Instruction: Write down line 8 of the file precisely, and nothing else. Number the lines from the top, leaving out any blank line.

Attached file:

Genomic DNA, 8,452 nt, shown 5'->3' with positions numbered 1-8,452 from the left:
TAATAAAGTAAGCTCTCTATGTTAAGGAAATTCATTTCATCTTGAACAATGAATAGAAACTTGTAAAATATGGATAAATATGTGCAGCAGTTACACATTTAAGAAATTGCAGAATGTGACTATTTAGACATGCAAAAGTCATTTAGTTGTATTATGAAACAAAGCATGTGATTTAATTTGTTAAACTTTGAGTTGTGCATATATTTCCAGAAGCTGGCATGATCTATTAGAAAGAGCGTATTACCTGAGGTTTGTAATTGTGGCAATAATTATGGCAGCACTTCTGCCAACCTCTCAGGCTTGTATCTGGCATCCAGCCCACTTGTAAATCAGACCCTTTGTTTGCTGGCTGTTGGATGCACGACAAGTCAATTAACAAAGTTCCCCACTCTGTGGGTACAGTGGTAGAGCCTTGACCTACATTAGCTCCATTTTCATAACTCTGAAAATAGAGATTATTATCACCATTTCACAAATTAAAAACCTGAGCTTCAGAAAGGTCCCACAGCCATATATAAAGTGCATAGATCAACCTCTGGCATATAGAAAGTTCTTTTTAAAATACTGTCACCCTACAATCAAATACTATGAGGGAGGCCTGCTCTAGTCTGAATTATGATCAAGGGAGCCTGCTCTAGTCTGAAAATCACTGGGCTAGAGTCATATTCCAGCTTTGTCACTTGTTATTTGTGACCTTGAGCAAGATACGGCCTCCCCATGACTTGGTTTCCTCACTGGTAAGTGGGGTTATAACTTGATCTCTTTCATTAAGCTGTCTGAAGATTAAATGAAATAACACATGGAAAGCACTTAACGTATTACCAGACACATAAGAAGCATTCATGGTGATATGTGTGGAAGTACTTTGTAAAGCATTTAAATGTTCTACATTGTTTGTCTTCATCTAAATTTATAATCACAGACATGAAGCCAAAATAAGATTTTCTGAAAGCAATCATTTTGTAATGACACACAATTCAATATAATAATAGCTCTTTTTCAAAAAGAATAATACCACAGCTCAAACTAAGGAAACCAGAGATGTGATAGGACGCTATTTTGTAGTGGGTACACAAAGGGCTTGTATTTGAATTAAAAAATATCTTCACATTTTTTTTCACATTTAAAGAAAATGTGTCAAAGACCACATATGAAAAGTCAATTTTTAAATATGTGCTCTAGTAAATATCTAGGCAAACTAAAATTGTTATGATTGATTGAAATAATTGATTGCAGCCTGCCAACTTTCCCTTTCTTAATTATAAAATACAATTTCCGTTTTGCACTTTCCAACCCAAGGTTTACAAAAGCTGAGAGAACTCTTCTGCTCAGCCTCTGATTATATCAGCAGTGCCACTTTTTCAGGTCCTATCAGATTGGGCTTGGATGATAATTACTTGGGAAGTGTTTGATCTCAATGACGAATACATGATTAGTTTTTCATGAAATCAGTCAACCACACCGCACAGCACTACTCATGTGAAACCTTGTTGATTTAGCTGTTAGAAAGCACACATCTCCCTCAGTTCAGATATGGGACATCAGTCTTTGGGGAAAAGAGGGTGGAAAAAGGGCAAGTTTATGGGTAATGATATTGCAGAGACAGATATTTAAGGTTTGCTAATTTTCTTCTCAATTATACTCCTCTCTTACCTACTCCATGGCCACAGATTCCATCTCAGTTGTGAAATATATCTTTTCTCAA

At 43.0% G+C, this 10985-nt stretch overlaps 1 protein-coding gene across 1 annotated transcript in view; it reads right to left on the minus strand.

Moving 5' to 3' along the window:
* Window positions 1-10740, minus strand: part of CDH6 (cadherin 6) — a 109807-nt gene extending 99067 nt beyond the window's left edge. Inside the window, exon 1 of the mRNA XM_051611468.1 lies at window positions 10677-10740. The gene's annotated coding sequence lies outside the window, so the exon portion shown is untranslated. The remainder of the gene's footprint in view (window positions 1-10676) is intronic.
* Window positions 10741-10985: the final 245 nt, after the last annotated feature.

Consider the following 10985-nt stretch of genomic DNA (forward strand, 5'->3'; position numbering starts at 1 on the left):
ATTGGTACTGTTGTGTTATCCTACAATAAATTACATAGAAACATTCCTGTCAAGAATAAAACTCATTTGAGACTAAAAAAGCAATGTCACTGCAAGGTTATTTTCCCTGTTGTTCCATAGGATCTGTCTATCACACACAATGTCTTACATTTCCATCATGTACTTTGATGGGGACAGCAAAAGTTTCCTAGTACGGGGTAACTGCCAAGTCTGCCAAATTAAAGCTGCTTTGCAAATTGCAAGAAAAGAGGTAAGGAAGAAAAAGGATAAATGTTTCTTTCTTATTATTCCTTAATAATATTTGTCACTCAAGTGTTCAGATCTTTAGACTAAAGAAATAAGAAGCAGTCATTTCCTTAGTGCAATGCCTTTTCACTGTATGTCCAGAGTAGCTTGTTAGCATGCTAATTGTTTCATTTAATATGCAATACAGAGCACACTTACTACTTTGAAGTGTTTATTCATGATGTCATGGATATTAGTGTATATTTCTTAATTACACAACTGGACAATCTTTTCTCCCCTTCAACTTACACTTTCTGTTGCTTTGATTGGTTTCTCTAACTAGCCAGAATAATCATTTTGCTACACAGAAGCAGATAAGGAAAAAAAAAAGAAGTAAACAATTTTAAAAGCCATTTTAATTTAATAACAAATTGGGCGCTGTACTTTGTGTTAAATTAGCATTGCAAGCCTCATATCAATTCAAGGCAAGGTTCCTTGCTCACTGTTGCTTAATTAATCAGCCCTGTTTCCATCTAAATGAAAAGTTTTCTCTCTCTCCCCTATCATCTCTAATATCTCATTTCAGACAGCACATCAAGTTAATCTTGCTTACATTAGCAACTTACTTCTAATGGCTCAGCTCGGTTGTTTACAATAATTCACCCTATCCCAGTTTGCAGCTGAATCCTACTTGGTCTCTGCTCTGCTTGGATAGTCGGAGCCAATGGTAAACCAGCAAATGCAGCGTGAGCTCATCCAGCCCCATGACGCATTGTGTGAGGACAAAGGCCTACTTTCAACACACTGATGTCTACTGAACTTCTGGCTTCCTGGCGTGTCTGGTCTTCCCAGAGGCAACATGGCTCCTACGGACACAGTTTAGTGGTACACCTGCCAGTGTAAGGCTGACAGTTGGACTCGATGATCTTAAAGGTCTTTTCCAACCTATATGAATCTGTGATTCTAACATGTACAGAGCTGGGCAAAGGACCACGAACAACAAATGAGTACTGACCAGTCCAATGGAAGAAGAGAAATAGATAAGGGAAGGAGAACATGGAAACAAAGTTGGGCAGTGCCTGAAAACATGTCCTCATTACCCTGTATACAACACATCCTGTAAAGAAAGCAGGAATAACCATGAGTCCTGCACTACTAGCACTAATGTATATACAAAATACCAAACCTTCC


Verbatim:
ATTGGTACTGTTGTGTTATCCTACAATAAATTACATAGAAACATTCCTGTCAAGAATAAAACTCATTTGAGACTAAAAAAGCAATGTCACTGCAAGGTTATTTTCCCTGTTGTTCCATAGGATCTGTCTATCACACACAATGTCTTACATTTCCATCATGTACTTTGATGGGGACAGCAAAAGTTTCCTAGTACGGGGTAACTGCCAAGTCTGCCAAATTAAAGCTGCTTTGCAAATTGCAAGAAAAGAGGTAAGGAAGAAAAAGGATAAATGTTTCTTTCTTATTATTCCTTAATAATATTTGTCACTCAAGTGTTCAGATCTTTAGACTAAAGAAATAAGAAGCAGTCATTTCCTTAGTGCAATGCCTTTTCACTGTATGTCCAGAGTAGCTTGTTAGCATGCTAATTGTTTCATTTAATATGCAATACAGAGCACACTTACTACTTTGAAGTGTTTATTCATGATGTCATGGATATTAGTGTATATTTCTTAATTACACAACTGGACAATCTTTTCTCCCCTTCAACTTACACTTTCTGTTGCTTTGATTGGTTTCTCTAACTAGCCAGAATAATCATTTTGCTACACAGAAGCAGATAAGGAAAAAAAAAAGAAGTAAACAATTTTAAAAGCCATTTTAATTTAATAACAAATTGGGCGCTGTACTTTGTGTTAAATTAGCATTGCAAGCCTCATATCAATTCAAGGCAAGGTTCCTTGCTCACTGTTGCTTAATTAATCAGCCCTGTTTCCATCTAAATGAAAAGTTTTCTCTCTCTCCCCTATCATCTCTAATATCTCATTTCAGACAGCACATCAAGTTAATCTTGCTTACATTAGCAACTTACTTCTAATGGCTCAGCTCGGTTGTTTACAATAATTCACCCTATCCCAGTTTGCAGCTGAATCCTACTTGGTCTCTGCTCTGCTTGGATAGTCGGAGCCAATGGTAAACCAGCAAATGCAGCGTGAGCTCATCCAGCCCCATGACGCATTGTGTGAGGACAAAGGCCTACTTTCAACACACTGATGTCTACTGAACTTCTGGCTTCCTGGCGTGTCTGGTCTTCCCAGAGGCAACATGGCTCCTACGGACACAGTTTAGTGGTACACCTGCCAGTGTAAGGCTGACAGTTGGACTCGATGATCTTAAAGGTCTTTTCCAACCTATATGAATCTGTGATTCTAACATGTACAGAGCTGGGCAAAGGACCACGAACAACAAATGAGTACTGACCAGTCCAATGGAAGAAGAGAAATAGATAAGGGAAGGAGAACATGGAAACAAAGTTGGGCAGTGCCTGAAAACATGTCCTCATTACCCTGTATACAACACATCCTGTAAAGAAAGCAGGAATAACCATGAGTCCTGCACTACTAGCACTAATGTATATACAAAATACCAAACCTTCC